Indian shooters continue fine show, Samresh on verge of history
Melbourne, Mar 21: Indian shooters continued to make ripples in the Commonwealth Games with Samresh Jung on the verge of becoming the highest gold medal winner in the history of the Games after he won his fourth gold today, while Seema Antil did the country proud by winning silver in discus throw and the puglists are set to win at least two medals.
Samresh added another gold adding to his burgeoning three, besides one silver, winning the 50m Pistol event (650.2 points), while compatriot Gagan Narang, who has already won two gold, set up a new Games record, winning the 10m Air Rifle event.
The 36-year-old CISF personnel, Samresh, is till to participate in three more events and on current form the Indian looks unstoppable.
Abhinav Bindra added another medal winning bronze in the 10m Rifle, taking India's shooting tally to a whopping 11 gold, four silver and a bronze, an indication of dominance of Indian gunners in the shooting ranges.
Earlier, Samresh won gold in 25m Standard Pistol Pair, 25m Centre Fire Pistol Pair, 10m Air Pistol Pair and in 50m Pistol score, besides picking up a silver in 50m Pistol Pairs with Vivek Singh in last five days.
However, Samresh could not break Gault's Games record, which stands at 657.5.
Gagan bettered the four year old Games record of 681.9 set by Asif Hossain Khan of Bangladesh by a huge margin of seven points.
Gagan has won three golds in 10m Rifles Pairs and individual and 50m Rifle three position pairs with Abhinav in the competition.
In the men's trap event, India's Manavjit Sandhu was tied at the top with Australian Michael Diamond with an identical score of 49 at the end of the first day's match, while other Indian veteran shooter Mansher Singh was lying joint seventh in a field of 41 shooters.
However, Indian women shooters Sushma Rana and Saroja Kumari, tipped to win a medal failed and finished fourth and sixth respectively in the 25m pistol event, which was won by Australian Lalita Yauhleuskaya with a new Games record total of 781.5.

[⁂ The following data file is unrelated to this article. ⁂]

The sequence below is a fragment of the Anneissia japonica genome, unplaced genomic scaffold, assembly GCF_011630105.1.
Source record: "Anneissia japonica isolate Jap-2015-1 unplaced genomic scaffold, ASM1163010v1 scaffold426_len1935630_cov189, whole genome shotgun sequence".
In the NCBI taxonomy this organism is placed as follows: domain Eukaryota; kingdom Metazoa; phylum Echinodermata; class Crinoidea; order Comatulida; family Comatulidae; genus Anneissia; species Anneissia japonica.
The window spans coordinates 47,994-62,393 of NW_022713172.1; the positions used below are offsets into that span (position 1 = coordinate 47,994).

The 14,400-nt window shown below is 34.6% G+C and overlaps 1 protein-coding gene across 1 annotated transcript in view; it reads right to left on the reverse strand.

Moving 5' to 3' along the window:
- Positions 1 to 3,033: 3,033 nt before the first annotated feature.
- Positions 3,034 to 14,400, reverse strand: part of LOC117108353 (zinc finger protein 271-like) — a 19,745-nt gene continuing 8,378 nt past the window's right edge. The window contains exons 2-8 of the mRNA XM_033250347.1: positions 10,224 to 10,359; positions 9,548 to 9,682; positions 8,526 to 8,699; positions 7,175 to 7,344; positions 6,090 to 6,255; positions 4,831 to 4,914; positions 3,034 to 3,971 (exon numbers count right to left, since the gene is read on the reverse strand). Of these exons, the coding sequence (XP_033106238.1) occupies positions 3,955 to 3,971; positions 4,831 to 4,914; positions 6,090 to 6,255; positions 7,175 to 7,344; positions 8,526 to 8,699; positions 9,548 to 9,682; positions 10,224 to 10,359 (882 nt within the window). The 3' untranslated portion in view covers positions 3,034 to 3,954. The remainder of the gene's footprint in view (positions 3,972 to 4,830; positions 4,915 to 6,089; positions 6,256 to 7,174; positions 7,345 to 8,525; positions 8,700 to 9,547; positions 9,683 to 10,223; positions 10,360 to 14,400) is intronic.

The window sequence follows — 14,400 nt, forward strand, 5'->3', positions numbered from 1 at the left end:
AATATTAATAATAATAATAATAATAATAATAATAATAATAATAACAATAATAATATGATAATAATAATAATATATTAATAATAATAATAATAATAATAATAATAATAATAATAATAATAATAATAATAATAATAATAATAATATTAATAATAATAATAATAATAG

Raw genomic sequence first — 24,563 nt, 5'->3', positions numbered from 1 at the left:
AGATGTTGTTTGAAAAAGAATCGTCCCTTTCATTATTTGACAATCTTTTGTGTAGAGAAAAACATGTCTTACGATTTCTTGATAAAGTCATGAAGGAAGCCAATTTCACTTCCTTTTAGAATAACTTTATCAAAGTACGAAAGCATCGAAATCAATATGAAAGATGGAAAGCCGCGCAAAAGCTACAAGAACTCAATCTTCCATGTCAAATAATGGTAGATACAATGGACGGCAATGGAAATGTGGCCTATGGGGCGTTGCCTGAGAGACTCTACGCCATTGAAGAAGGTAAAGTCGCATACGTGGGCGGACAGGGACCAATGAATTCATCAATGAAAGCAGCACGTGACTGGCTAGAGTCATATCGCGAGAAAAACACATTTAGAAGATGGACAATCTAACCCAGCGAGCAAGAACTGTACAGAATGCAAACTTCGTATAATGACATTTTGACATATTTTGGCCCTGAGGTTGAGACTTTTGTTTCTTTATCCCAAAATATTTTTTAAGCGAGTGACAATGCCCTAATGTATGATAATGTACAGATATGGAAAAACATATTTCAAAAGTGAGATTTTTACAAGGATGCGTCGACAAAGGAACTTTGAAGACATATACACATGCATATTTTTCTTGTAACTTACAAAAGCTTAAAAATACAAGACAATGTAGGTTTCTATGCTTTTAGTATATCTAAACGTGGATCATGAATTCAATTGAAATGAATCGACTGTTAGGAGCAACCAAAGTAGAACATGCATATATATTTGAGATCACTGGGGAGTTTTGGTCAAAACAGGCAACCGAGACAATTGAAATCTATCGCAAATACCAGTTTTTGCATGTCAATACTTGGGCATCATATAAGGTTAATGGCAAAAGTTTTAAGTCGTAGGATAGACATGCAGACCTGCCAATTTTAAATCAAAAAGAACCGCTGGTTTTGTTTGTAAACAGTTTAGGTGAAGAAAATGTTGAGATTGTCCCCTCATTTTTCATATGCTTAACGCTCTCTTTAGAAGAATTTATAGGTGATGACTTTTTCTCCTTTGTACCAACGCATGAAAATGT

The day's honour was shared by underrated Seema Antil, heralding her arrival in the international arena with a stunning performance to win a surprise silver medal in women's discus throw in the athletics competition. The Haryana thrower's achievement was second such feat after Neelam Jaswant Singh won a silver in the Games four years ago.
Krishna Poonia with personal best of 58.65m and Harwant Kaur (57.64m) finished fifth and seventh.
In mens' discus throw, Vikas Gowda entered final with the fourth best throw overall in the qualifying rounds today. But, other athletes did not fare well with Manjit Kaur finishing seventh clocking 52.58s in 400m final Meanwhile in boxing, India are assured of two medals as Harpreet Singh and Verghese Johnson entered semifinals of the plus 91 super heavyweight and 91 kg heavyweight categories respectively.
Twenty four-year-old Verghese plundered Michel Patrick Camille of Seychelles in seven minutes before the bout wes declared RSC in the third round, while 26-year-old Harpreet Singh trounced Tawaka Cagiloaloa of Fiji in the quarterfinal.
However, another Indian boxer Ajay Kumar, lost to Kenya's Ndere Makonjio on points in the quarterfinals of 81 kg light heavyweight category.